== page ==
Civil forfeiture has gained prominence as a tool to combat the drug trade; however, its targets can be as mundane as motorists or as industrious as independent grocers. Civil forfeiture abuse is a real problem, and many states are considering reforming these laws to protect innocent people who too often have their property unjustly seized.
In Georgia, however, there is a major obstacle to reform: the Georgia Sheriffs’ Association (GSA). Last year the GSA scuttled House Bill 1, which would have raised the burden of proof in forfeiture cases, mandated that any forfeiture of property worth $5,000 or more be brought before a judge rather than handled administratively, and transferred control of forfeiture funds to county commissioners.
In a letter last year, the president of the GSA threatened that the bill would “demoralize the law enforcement community to a point where we will see little public benefit in enforcing the law when it comes to drug dealers and other criminal entrepreneurs.” It is hard to believe that a Georgia law enforcement official would argue that upholding the law is worthwhile only when it is profitable. Such are the perverse incentives created by civil forfeiture laws.
House Bill 1 came back this year and, in its revised form, aimed for more modest revisions to state law. Agencies would face stiffer reporting requirements for the funds they generate via civil forfeiture, and courts would have to make “due provisions for the rights of innocent persons” (presumably by providing a hearing for those wishing to assert an “innocent owner” defense). The modified bill won over a bipartisan coalition, including the ACLU and Georgia Association of Chiefs of Police.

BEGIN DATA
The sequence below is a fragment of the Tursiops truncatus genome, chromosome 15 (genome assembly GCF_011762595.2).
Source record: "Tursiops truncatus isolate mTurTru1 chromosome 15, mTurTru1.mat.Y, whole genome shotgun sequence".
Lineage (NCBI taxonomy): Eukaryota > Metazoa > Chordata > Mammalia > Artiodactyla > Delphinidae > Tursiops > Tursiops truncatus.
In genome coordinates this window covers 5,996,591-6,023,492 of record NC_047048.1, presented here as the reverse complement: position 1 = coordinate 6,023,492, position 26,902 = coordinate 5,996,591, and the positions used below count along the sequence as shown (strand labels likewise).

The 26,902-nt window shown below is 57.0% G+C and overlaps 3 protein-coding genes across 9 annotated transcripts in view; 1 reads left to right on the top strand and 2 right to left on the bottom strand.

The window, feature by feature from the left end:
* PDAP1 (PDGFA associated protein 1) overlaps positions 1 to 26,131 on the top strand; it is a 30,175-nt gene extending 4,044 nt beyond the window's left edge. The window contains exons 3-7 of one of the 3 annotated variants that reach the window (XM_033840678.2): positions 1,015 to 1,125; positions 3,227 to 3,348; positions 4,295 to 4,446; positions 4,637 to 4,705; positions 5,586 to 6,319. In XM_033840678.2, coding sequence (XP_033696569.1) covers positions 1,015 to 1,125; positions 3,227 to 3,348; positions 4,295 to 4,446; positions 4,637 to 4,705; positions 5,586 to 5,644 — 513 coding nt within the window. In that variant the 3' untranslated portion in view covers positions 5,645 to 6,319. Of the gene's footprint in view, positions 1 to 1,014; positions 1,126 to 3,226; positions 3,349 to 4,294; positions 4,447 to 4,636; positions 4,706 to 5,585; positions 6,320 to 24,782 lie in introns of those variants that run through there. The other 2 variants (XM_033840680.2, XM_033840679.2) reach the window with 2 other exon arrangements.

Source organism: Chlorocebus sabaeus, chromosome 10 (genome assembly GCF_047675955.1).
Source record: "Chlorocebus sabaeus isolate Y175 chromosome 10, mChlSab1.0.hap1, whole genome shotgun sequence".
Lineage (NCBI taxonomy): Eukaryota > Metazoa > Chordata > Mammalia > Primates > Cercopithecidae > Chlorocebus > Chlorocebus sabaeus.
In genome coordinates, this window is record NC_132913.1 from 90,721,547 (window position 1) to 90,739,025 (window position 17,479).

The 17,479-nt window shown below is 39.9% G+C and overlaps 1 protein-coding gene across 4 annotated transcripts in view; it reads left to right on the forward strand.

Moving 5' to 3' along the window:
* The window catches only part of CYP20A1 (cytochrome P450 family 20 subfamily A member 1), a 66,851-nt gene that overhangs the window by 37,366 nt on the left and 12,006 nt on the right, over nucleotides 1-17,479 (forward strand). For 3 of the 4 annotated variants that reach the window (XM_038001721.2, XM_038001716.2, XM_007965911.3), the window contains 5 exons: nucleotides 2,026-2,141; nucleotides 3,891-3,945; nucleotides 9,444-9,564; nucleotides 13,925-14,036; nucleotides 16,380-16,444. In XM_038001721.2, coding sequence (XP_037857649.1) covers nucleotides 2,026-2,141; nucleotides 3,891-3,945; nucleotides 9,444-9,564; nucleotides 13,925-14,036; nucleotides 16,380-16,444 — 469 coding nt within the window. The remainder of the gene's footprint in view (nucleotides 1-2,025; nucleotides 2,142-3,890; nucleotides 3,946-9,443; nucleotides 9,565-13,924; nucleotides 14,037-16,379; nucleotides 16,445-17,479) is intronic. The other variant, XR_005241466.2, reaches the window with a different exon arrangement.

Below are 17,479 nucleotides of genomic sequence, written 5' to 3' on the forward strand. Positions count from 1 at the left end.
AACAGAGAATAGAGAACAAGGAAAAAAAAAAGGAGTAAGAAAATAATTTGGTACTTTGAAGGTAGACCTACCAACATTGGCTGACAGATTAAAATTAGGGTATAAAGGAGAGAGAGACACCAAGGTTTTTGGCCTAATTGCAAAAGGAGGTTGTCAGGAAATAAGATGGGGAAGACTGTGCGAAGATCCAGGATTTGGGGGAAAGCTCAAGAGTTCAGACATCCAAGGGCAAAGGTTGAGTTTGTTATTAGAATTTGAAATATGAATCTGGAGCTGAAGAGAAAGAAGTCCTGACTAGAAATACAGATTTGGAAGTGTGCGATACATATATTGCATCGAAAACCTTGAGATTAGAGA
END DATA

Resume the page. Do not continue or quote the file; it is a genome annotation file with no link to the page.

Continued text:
But the GSA remained opposed and helped to kill the bill once again. Georgia’s sheriffs have made their position clear: The law works just fine, and anyone who attempts to change it is just helping “the drug dealer.” In other words: Trust us—we’re here to protect you.
That trust is hard to muster given how forfeiture funds have been spent in Georgia. Last year, Fulton County District Attorney Paul Howard spent a reported $6,000 of the state’s forfeiture money on personal home security and funneled another $6,000 to a lawyers group that put him in their hall of fame. And we cannot forget his other highly questionable expenses, such as a display case to hold sneakers worn by his famous nephew, Dwight Howard. Similarly, the Douglas County district attorney may have spent tens of thousands of forfeiture dollars on perks and privileges for favored employees.
House Bill 1’s reporting requirements were designed to make indiscretions like these harder to conceal. None of its provisions would have hindered the legitimate activities of law enforcement.
Without common-sense protections—such as those opposed by the GSA—it is all too easy for innocent people to find themselves stripped of their property and forced to decide whether they can afford the costly legal fees they will incur to fight for their property rights. Hopefully next year the Georgia legislature will turn its back on the GSA’s alarmist cries and pass forfeiture reform.